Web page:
The contrasts and echoes of creamy and flaky and crisp make trying a few items together (most are well under $10) an energizing pleasure. In dan bing, often called a Taiwanese crepe, the snap of corn kernels and shaved cabbage burst and crunch against the rolled cylinder of egg. Fried shallots and shiitakes give a gentle bite to daikon cake bound with rice flour.
Scallion-speckled eggs fill shao bing, the sesame-covered pastry loved by Ku’s grandfather. I’m even more fond of the twin griddled dough pockets stuffed with eggs, chive and vermicelli, in part because they retain their heat for so long. Such small things mean something right now.
With the dishes come chile oil and soy-garlic sauce and other condiments; this is breakfast food meant to be customized to your own tastes. Vinegar is a critical addition to savory soy milk employed like broth in a soup with pork floss, hunks of youtiao, scallions and preserved vegetables. Splash in the vinegar and the soy milk begins to curdle, taking on the cumulus texture of silken tofu, while all the flavors become stereophonic.
The soy milk, made in-house, tastes pure and nutty on its own. Served hot, it’s the ideal dip for a fresh-from-the-fryer youtiao with its signature striations, made by stacking ropes of dough and gently stretching them before they’re cooked in oil.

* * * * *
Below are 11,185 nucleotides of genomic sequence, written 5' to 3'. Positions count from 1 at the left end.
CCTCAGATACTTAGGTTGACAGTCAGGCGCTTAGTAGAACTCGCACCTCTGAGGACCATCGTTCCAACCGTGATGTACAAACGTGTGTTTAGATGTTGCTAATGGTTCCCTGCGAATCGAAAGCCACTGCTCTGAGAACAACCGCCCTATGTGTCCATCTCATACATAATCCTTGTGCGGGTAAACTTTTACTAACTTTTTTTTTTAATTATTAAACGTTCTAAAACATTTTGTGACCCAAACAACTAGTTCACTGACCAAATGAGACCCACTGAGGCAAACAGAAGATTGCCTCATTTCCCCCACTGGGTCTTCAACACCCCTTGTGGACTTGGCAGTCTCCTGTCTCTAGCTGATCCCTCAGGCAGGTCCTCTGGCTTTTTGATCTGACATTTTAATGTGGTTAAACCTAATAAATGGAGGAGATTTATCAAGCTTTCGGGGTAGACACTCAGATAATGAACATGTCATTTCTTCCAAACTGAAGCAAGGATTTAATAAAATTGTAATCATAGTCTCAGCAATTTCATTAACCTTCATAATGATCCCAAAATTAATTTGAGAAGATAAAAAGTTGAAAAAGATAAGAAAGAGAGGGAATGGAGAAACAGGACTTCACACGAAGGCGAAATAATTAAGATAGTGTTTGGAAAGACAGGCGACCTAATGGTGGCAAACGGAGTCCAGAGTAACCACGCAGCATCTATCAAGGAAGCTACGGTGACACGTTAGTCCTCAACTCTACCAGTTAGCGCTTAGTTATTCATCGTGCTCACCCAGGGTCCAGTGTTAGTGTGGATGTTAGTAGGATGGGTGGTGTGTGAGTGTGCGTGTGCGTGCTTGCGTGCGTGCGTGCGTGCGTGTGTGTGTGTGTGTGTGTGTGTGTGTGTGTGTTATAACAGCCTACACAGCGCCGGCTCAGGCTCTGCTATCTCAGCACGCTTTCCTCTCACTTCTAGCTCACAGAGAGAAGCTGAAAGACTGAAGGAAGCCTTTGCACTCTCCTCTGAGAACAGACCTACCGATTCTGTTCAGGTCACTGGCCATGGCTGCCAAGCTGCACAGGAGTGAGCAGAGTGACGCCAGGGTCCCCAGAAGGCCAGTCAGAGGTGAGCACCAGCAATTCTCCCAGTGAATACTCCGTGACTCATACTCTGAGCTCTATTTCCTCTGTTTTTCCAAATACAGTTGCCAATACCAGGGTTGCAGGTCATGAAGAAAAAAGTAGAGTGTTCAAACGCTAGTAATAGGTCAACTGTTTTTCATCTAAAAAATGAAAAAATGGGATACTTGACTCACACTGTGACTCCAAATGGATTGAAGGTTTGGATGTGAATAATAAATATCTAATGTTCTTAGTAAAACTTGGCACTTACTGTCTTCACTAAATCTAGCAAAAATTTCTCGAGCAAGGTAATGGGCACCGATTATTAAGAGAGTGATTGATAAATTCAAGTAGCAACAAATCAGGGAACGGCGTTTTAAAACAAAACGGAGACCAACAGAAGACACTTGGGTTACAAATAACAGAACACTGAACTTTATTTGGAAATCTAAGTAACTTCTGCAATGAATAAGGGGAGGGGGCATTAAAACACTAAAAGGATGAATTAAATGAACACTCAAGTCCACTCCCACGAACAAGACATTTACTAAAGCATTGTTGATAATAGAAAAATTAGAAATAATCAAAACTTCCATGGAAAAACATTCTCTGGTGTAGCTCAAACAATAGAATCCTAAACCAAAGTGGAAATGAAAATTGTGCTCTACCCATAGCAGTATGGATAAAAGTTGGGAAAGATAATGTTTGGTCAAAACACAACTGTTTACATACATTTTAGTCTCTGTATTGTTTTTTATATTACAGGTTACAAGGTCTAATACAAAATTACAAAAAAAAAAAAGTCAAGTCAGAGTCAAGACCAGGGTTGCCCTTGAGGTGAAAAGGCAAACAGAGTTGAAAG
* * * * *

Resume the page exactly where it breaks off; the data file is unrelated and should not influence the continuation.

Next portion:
For sipping, soy milk enriched with black sesame is wonderful alongside douhua — the tofu pudding served with ginger syrup that I miss eating in dim sum parlors. Those of us requiring caffeine in our morning beverages have plenty of options: cold brew, coffee with sea salt cream (which syncs up especially well with the savory dishes) and milky tea variations. As in all her businesses, Ku makes sure to showcase the range of Taiwanese oolong teas, from delicate and floral shan lin xi grown at high elevations to the nearly smoky dong dig roasted over charcoal.
The Today Starts Here crew (including manager Cody Ma, who’s worked at Pine & Crane and Joy) hopes to settle into the space permanently. Even through masks and distance, they manage to convey some of the neighborly hospitality that has characterized Ku’s restaurants. One morning I watched a staffer hand a customer her order, and then another one ran right after her saying, “Our owner is here and thinks we can make a better youtiao than the one we just gave you. Do you have two minutes?”
The moment made me miss the graciousness we can experience in restaurants. It also made me think that Chen, who died early last year, would be exceptionally proud of her granddaughter.
Today Starts Here: 935 Mei Ling Way, Los Angeles, (213) 988-7082, todaystartsherela.com. Open Thurs.-Sun., 8 a.m.-1 p.m. Pickup only. Most dishes $5.50-$12.
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Bill Addison is a James Beard Award-winning restaurant critic. He was previously national critic for Eater and has held critic positions at the San Francisco Chronicle, the Dallas Morning News and Atlanta magazine.